The executive cycling council, having voted yesterday to catch a bus from Marburg to Hannover today, presented their decision to the Chairman who duly, and with some haste, endorsed the decision.
So bus it was. However before the bus was got, I took a walk around the picturesque town of Marburg this morning prior to my 1300 hour departure. As I discovered, Marburg is ostensibly a University town, population of approximately 75,000, sits
the banks of the Lahn River, and was the seat and residence of Princess Elizabeth of Hungary at some point in the 1220’s . Most famous internationally, however, were the Brothers Grimm, who collected many of their fairy tales here. The original building inspiring his drawing Rapunzel's Tower stands in Amönau near Marburg. Across the Lahn hills, in the area called Schwalm, the costumes of little girls included a red hood.
St. Elizabeth's Church in Marburg, Germany, was built by the Order of the Teutonic Knights in honour of St. Elizabeth of Hungary. Her tomb made the church an important pilgrimage destination during the late Middle Ages. The church is one of the earliest purely Gothic churches in German-speaking areas, and is held to be a model for the architecture of Cologne Cathedral. It is built from sandstone in a cruciform layout. Construction began 1235 the year Elizabeth was canonized, it was consecrated in 1283, but the towers weren’t finished until 1340. Most un-German like construction pace. Must have been an English foreman in charge .
Residential street in Oberstadt, heart of the Old town. Nothing too modern about it.
The Main Street leading to the Marktplatz and town hall of Marburg. Old.
Marburgs town hall. Pretty similar to the council office in North Sydney.
There’s a story behind every picture.
Now, in my experience, people, when they don a hi-viz jacket or a have a plastic name tag on their chest, take on an air of self importance and obstructive behaviour beyond their post. Johannes the driver of this particular bus one good example ..
The scene - Bus arrives and driver disembarks to check boarding passes before allowing passengers to take their seats . He gets to me, standing there with one hand on my bike (having purchased a ticket explicitly for it ) and the other holding my iPhone with my QR code ready to scan.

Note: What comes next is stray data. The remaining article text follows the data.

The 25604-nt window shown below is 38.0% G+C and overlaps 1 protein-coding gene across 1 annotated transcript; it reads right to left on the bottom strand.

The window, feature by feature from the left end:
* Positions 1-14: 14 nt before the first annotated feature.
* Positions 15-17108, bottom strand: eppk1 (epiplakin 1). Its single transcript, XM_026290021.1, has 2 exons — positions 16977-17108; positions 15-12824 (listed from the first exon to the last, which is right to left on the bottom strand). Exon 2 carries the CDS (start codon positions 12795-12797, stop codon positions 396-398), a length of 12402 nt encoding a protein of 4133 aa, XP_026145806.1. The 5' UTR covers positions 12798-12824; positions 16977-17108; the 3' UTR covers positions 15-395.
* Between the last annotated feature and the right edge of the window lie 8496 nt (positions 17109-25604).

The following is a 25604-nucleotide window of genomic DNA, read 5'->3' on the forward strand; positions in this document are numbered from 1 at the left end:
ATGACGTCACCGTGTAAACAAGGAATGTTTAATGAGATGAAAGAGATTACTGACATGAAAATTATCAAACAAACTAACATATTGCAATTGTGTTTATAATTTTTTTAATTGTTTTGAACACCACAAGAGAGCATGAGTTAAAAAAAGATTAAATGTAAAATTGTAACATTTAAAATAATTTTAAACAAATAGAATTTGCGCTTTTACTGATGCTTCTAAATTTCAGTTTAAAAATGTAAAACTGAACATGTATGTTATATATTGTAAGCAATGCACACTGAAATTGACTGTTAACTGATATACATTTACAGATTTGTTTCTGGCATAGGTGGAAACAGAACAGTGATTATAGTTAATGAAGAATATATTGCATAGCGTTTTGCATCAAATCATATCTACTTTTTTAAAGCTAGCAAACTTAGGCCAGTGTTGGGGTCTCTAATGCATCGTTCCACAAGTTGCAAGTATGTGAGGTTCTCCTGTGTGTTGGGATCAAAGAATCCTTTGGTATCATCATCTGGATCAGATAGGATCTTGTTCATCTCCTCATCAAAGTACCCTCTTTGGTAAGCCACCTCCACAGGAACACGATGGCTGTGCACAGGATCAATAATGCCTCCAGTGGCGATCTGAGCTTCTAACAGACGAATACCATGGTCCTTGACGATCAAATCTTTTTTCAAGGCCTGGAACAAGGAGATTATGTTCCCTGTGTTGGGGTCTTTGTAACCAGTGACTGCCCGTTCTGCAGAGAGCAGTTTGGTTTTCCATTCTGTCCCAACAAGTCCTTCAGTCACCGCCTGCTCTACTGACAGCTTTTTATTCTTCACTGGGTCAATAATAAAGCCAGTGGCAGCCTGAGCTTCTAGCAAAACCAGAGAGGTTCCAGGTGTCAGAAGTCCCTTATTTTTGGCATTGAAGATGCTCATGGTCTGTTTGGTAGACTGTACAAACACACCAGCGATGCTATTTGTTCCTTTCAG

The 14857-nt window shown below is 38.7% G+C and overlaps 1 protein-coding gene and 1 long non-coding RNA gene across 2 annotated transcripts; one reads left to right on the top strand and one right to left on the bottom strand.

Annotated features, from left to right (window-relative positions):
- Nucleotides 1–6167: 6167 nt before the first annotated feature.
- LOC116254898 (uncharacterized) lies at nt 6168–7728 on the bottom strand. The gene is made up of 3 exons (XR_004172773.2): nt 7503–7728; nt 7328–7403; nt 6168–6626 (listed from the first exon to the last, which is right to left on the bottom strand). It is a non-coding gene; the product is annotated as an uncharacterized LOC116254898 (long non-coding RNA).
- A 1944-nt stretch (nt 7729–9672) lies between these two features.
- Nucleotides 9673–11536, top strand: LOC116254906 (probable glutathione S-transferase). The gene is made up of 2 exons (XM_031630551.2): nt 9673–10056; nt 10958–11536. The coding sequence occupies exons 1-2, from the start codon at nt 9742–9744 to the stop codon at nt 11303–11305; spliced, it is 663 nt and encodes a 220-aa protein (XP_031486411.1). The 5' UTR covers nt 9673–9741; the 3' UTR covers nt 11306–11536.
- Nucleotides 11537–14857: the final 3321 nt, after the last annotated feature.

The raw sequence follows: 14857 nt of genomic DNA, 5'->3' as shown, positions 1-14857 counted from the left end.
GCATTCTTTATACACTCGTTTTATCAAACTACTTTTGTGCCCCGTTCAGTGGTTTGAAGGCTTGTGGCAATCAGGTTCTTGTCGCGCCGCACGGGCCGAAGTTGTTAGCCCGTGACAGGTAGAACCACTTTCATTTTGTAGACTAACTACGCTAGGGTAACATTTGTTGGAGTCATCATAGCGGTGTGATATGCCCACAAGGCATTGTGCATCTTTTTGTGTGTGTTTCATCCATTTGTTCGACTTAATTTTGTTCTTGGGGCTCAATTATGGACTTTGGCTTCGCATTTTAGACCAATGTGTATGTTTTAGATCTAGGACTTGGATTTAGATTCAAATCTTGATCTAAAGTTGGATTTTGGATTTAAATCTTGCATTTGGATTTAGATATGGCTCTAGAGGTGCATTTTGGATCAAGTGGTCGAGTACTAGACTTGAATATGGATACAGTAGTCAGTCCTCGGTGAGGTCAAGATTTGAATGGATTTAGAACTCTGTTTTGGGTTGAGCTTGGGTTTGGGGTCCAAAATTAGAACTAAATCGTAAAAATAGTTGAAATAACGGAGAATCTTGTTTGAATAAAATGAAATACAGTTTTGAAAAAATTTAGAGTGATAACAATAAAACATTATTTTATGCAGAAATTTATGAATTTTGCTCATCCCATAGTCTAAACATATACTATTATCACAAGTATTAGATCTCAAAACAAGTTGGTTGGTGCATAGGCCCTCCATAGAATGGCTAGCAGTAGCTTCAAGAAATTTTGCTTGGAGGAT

Johannes - Gobblegobblegobble Nein fahhrad.
Thelaeman - (although my German is non existent I have learnt a word or three and two of them are “nein” and “fahrrad” which mean “no” and “bicycle” respectively)....erm, Ja.
Johannes - (pointing at bike and his electronic gadget ) Nein!!
Thelaeman - Erm, Nein sprichten Deutsche
Johannes - (turning to a young guy standing next to the Laeman) gobblegobblegobble sprichten English?
Enter stage left - Markus, a young well groomed University student wearing massive DR headphones just wanting to get into the bus and sleep off his jaegermeister induced hangover
Markus - (in impeccable English) he is saying that you don’t have a ticket for your bike
Thelaeman - oh but I do ( and show it to both Markus and the bus driver)
Johannes - gobblegobblegobblegobble Nein !!!!
Markus - he says that whilst you might have a ticket he hasn’t got it registered on his system so you can’t take the bike
At this point we’re standing at the back of the bus where there is an external bike rack that can hold 5 bikes. It’s currently empty.
Thelaeman - right, well it’s only a system issue as we can all see so perhaps you could ask him if he’s expecting a sudden rush of cyclists boarding his bus between here and Hannover? Because if not why doesn’t he just allow me to load the bike and he can sort it out with head office when he gets to Hamburg
Markus - I will try . With that he turns to Johannes and says .. gobblespeakgobblespeakgobblespeak
The bus driver, Johannes, at this point realised our discussion wasn’t on the timetable or agenda he was given when he clocked on and was now in danger of pushing him beyond the allowed stop time at Marburg. With an over exaggerated huff n puff he donned a pair of industrial gloves and secured my bike onto the back of the bus and pointed me towards the bus door.
This is only an observation.....but .......in my recent experience this lack of ability to think outside the square or take on a degree of flexibility when faced with an overwhelming need for commonsnse to prevail is more prevalent amongst hi-viz wearing, name tagged people of certain countries. Live by the law and instructions given and DO NOT DEVIATE seems to be the mantra .
Explains, why the Swiss for example, never cross over the centreline to give you space as they pass you by in a car. That would be breaking the law. Even though commonsense dictates it.
Anyway, bike was loaded and off we trundled to Hannover with me and my 38 fellow passengers/mates who were an eclectic bunch of punk rockers, university students, retirees, and one lone Aussie cyclist. 3.5 hours later we arrived in Hannover, this cutting off 2.5 days of cycling.
Hannover tomorrow and Sunday morning before pushing off in search of the Elbe on Sunday eve with Gareth.W and his mate Tim.